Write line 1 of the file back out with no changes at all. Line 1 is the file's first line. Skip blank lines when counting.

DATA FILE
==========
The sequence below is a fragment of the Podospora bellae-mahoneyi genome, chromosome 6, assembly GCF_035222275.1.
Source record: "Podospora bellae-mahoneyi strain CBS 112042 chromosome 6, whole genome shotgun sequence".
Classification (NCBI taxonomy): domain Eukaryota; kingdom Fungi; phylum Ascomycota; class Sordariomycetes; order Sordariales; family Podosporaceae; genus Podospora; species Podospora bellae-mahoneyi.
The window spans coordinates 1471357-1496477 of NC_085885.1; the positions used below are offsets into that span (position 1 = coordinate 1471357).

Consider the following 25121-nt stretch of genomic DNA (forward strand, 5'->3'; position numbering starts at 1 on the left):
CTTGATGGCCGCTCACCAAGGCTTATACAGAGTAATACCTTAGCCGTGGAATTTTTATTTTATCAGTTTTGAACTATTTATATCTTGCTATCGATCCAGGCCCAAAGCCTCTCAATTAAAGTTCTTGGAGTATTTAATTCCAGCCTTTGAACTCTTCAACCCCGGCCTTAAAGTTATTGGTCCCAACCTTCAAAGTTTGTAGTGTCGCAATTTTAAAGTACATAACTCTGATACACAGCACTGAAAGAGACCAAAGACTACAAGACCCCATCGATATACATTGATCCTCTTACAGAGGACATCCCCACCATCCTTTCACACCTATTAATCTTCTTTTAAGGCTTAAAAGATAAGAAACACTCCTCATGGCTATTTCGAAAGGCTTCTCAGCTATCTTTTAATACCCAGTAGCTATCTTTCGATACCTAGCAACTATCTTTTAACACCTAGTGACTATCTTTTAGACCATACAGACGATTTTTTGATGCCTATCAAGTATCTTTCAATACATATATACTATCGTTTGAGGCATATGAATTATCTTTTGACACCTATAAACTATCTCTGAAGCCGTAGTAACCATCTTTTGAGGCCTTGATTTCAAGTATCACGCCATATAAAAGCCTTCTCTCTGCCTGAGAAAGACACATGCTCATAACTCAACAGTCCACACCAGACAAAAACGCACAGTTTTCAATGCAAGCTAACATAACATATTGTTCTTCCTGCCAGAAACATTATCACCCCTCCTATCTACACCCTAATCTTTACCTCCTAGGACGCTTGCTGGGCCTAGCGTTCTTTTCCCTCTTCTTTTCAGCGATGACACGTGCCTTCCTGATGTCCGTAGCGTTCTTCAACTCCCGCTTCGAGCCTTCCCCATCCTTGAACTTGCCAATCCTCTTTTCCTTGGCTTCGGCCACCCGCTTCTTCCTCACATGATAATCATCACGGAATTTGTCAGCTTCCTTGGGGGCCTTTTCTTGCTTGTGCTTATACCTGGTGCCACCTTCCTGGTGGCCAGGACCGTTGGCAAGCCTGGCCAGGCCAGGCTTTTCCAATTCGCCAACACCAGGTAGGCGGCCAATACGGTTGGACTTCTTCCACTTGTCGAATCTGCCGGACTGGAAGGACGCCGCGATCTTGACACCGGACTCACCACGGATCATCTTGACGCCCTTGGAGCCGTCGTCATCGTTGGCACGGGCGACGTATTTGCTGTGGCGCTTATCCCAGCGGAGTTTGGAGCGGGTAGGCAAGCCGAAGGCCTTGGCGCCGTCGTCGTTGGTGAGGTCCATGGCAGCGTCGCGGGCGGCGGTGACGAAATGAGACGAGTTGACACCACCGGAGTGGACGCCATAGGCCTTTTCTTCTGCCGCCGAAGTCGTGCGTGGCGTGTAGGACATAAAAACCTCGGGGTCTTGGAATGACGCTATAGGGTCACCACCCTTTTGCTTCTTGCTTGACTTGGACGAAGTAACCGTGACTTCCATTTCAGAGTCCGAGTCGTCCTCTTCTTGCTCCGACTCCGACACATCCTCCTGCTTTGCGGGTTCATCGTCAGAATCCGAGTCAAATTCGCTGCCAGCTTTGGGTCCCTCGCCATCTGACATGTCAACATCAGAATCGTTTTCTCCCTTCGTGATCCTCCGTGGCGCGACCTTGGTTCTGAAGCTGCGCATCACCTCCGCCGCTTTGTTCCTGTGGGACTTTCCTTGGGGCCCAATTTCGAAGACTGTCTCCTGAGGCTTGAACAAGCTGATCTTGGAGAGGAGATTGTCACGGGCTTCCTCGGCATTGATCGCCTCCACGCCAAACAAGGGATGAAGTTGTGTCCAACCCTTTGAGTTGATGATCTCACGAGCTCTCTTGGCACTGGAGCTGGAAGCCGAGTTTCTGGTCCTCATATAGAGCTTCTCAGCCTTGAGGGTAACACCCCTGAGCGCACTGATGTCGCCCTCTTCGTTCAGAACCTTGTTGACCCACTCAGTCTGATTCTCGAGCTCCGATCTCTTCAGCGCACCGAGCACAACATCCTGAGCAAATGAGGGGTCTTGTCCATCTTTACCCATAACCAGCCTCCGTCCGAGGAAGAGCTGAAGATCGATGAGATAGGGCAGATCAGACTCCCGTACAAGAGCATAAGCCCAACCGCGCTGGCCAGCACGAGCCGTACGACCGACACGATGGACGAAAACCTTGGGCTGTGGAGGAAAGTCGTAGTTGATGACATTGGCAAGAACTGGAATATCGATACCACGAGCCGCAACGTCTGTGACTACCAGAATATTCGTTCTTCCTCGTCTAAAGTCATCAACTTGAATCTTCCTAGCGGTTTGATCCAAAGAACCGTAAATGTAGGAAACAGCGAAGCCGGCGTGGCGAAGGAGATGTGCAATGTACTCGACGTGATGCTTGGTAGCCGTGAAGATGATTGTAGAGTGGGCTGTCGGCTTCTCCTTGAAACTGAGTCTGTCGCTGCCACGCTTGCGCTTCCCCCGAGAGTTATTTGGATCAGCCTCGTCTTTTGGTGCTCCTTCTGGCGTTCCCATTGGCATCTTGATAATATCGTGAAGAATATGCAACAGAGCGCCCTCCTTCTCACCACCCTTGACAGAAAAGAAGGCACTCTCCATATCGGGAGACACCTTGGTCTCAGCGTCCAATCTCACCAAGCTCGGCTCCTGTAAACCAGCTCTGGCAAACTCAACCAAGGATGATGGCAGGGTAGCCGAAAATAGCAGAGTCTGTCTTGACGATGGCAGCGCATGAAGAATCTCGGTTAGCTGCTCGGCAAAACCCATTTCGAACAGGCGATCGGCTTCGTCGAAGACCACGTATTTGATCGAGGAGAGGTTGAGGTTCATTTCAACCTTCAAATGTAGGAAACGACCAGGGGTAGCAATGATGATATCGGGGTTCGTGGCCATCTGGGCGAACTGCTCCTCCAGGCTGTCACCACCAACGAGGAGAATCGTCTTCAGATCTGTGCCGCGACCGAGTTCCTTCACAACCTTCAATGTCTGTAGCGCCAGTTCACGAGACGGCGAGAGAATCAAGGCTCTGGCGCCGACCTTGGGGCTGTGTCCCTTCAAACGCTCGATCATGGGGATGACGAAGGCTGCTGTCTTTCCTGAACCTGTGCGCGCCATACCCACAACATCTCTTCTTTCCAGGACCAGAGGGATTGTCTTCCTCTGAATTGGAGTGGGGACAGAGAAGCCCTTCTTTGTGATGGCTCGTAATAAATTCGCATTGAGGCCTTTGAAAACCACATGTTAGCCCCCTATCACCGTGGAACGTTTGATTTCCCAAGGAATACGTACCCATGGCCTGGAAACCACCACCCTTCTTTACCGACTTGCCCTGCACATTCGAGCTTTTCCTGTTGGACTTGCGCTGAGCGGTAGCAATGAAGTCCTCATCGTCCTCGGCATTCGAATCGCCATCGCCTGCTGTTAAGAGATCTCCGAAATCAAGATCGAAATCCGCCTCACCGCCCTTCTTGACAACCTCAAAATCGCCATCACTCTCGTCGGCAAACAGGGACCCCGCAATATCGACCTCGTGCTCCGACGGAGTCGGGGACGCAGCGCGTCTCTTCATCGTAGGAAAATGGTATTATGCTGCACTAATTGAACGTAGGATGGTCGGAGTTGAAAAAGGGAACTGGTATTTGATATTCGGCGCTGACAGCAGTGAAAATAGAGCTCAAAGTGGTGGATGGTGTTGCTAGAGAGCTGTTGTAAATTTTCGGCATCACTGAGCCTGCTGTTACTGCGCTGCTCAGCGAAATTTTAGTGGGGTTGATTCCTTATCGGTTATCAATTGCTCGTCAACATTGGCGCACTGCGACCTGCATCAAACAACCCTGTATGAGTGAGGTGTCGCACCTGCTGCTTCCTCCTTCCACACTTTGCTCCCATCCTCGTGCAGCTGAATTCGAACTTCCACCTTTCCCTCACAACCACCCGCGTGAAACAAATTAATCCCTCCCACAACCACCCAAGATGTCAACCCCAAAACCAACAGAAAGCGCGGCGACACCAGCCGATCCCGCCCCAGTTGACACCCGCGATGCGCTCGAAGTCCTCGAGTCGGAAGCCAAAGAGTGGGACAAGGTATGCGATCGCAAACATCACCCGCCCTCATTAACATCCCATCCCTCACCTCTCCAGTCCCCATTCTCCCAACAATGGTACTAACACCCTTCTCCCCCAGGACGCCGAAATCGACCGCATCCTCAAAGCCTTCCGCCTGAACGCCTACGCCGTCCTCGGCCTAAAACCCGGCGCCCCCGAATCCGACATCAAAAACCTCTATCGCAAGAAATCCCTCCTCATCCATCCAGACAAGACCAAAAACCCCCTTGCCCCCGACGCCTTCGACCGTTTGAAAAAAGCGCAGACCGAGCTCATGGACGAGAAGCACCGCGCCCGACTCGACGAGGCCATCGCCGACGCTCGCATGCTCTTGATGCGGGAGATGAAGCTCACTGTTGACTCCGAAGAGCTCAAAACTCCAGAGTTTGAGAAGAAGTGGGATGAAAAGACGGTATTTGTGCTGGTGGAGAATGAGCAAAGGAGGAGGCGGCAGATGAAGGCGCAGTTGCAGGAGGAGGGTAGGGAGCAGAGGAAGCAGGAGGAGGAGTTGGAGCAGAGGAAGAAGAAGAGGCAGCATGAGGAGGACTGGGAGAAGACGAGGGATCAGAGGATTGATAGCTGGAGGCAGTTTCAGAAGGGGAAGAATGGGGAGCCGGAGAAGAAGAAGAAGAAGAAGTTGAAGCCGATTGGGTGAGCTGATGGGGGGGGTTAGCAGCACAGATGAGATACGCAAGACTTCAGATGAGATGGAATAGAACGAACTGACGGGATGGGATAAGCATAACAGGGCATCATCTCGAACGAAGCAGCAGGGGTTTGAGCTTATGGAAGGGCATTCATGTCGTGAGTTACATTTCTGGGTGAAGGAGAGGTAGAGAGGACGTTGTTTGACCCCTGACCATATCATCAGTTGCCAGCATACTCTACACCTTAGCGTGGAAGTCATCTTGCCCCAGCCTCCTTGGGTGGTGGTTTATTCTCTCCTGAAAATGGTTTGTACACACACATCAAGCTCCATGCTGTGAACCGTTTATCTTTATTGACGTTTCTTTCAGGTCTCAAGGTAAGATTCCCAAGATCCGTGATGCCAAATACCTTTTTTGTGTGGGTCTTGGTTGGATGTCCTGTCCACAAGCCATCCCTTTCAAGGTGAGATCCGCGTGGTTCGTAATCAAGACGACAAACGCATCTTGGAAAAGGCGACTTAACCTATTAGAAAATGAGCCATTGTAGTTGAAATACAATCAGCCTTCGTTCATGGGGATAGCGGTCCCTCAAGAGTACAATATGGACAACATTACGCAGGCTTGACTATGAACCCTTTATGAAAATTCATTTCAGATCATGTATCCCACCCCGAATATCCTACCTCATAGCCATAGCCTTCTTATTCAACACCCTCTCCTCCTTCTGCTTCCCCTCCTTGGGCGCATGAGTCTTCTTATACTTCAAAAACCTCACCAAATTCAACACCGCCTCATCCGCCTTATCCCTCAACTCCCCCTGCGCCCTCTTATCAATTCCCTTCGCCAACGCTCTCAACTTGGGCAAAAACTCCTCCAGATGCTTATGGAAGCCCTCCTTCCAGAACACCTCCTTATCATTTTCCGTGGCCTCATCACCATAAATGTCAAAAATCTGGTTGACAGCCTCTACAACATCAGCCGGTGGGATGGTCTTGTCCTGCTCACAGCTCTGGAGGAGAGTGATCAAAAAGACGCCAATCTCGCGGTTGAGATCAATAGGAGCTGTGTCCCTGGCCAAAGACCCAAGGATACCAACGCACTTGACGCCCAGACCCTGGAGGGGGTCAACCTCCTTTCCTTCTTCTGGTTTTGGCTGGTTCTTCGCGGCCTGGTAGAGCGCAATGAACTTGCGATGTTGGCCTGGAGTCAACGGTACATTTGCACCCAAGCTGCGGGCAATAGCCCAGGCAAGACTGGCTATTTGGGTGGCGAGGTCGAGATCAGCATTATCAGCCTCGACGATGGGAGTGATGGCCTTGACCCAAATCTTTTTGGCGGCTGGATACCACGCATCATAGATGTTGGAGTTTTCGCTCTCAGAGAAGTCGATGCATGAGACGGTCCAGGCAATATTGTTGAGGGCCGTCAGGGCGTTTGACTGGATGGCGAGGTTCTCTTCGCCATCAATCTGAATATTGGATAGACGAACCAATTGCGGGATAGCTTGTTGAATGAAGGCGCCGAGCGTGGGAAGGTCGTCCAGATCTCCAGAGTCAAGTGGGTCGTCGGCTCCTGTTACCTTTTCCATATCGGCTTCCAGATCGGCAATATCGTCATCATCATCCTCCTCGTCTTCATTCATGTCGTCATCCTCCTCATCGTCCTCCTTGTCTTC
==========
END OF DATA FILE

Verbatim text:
The sequence below is a fragment of the Podospora bellae-mahoneyi genome, chromosome 6, assembly GCF_035222275.1.